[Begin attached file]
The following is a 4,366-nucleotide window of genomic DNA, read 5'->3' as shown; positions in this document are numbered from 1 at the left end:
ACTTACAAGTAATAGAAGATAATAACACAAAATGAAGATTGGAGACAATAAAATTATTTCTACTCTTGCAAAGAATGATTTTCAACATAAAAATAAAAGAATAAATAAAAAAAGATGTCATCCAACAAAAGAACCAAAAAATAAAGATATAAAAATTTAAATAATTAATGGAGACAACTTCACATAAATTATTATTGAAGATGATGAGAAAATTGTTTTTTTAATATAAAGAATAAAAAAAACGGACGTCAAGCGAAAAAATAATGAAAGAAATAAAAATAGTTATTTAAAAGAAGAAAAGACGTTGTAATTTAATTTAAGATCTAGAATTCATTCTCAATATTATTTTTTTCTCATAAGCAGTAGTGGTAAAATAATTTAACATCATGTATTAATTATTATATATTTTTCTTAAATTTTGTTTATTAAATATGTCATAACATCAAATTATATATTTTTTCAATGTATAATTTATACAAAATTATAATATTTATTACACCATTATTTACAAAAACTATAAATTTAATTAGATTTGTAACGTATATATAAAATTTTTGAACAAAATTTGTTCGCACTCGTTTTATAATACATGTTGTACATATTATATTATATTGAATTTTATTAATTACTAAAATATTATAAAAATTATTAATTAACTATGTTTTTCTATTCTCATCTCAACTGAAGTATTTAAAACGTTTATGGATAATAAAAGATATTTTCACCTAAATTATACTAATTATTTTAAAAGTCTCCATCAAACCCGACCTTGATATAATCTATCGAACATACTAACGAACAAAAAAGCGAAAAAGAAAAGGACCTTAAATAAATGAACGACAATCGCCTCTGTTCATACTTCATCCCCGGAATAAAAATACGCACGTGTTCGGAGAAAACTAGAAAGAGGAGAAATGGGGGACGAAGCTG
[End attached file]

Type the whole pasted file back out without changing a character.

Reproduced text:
The following is a 4,366-nucleotide window of genomic DNA, read 5'->3' as shown; positions in this document are numbered from 1 at the left end:
ACTTACAAGTAATAGAAGATAATAACACAAAATGAAGATTGGAGACAATAAAATTATTTCTACTCTTGCAAAGAATGATTTTCAACATAAAAATAAAAGAATAAATAAAAAAAGATGTCATCCAACAAAAGAACCAAAAAATAAAGATATAAAAATTTAAATAATTAATGGAGACAACTTCACATAAATTATTATTGAAGATGATGAGAAAATTGTTTTTTTAATATAAAGAATAAAAAAAACGGACGTCAAGCGAAAAAATAATGAAAGAAATAAAAATAGTTATTTAAAAGAAGAAAAGACGTTGTAATTTAATTTAAGATCTAGAATTCATTCTCAATATTATTTTTTTCTCATAAGCAGTAGTGGTAAAATAATTTAACATCATGTATTAATTATTATATATTTTTCTTAAATTTTGTTTATTAAATATGTCATAACATCAAATTATATATTTTTTCAATGTATAATTTATACAAAATTATAATATTTATTACACCATTATTTACAAAAACTATAAATTTAATTAGATTTGTAACGTATATATAAAATTTTTGAACAAAATTTGTTCGCACTCGTTTTATAATACATGTTGTACATATTATATTATATTGAATTTTATTAATTACTAAAATATTATAAAAATTATTAATTAACTATGTTTTTCTATTCTCATCTCAACTGAAGTATTTAAAACGTTTATGGATAATAAAAGATATTTTCACCTAAATTATACTAATTATTTTAAAAGTCTCCATCAAACCCGACCTTGATATAATCTATCGAACATACTAACGAACAAAAAAGCGAAAAAGAAAAGGACCTTAAATAAATGAACGACAATCGCCTCTGTTCATACTTCATCCCCGGAATAAAAATACGCACGTGTTCGGAGAAAACTAGAAAGAGGAGAAATGGGGGACGAAGCTG